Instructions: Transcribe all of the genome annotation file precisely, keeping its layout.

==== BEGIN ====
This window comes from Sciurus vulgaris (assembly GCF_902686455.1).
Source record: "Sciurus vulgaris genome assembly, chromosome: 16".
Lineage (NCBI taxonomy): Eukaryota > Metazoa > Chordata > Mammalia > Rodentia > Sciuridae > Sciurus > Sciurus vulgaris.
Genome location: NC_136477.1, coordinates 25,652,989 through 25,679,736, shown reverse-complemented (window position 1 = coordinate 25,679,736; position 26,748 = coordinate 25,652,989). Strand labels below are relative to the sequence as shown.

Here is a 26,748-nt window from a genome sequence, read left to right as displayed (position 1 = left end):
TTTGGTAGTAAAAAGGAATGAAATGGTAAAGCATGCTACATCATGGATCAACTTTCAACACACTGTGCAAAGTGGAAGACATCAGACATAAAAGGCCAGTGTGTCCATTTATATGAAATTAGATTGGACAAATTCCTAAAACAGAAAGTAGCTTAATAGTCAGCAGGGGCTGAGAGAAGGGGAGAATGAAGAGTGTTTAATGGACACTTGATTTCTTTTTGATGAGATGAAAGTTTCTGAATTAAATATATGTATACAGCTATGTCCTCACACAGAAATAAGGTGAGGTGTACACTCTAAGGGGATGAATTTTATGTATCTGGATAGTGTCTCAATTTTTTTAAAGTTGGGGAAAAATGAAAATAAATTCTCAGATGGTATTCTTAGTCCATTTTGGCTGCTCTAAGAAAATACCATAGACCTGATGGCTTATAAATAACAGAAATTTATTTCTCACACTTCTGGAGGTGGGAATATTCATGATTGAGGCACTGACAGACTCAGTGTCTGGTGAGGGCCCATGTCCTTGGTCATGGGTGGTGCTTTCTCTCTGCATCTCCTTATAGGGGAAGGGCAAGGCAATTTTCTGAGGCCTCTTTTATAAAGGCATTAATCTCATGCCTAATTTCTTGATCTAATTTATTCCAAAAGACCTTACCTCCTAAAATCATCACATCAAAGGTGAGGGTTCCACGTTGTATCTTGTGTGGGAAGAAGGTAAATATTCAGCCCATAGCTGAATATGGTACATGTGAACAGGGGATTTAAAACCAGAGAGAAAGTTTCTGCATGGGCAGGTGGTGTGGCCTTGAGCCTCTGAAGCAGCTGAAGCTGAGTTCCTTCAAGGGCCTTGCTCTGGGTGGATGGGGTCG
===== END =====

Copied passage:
This window comes from Sciurus vulgaris (assembly GCF_902686455.1).
Source record: "Sciurus vulgaris genome assembly, chromosome: 16".
Lineage (NCBI taxonomy): Eukaryota > Metazoa > Chordata > Mammalia > Rodentia > Sciuridae > Sciurus > Sciurus vulgaris.
Genome location: NC_136477.1, coordinates 25,652,989 through 25,679,736, shown reverse-complemented (window position 1 = coordinate 25,679,736; position 26,748 = coordinate 25,652,989). Strand labels below are relative to the sequence as shown.

Here is a 26,748-nt window from a genome sequence, read left to right as displayed (position 1 = left end):
TTTGGTAGTAAAAAGGAATGAAATGGTAAAGCATGCTACATCATGGATCAACTTTCAACACACTGTGCAAAGTGGAAGACATCAGACATAAAAGGCCAGTGTGTCCATTTATATGAAATTAGATTGGACAAATTCCTAAAACAGAAAGTAGCTTAATAGTCAGCAGGGGCTGAGAGAAGGGGAGAATGAAGAGTGTTTAATGGACACTTGATTTCTTTTTGATGAGATGAAAGTTTCTGAATTAAATATATGTATACAGCTATGTCCTCACACAGAAATAAGGTGAGGTGTACACTCTAAGGGGATGAATTTTATGTATCTGGATAGTGTCTCAATTTTTTTAAAGTTGGGGAAAAATGAAAATAAATTCTCAGATGGTATTCTTAGTCCATTTTGGCTGCTCTAAGAAAATACCATAGACCTGATGGCTTATAAATAACAGAAATTTATTTCTCACACTTCTGGAGGTGGGAATATTCATGATTGAGGCACTGACAGACTCAGTGTCTGGTGAGGGCCCATGTCCTTGGTCATGGGTGGTGCTTTCTCTCTGCATCTCCTTATAGGGGAAGGGCAAGGCAATTTTCTGAGGCCTCTTTTATAAAGGCATTAATCTCATGCCTAATTTCTTGATCTAATTTATTCCAAAAGACCTTACCTCCTAAAATCATCACATCAAAGGTGAGGGTTCCACGTTGTATCTTGTGTGGGAAGAAGGTAAATATTCAGCCCATAGCTGAATATGGTACATGTGAACAGGGGATTTAAAACCAGAGAGAAAGTTTCTGCATGGGCAGGTGGTGTGGCCTTGAGCCTCTGAAGCAGCTGAAGCTGAGTTCCTTCAAGGGCCTTGCTCTGGGTGGATGGGGTCG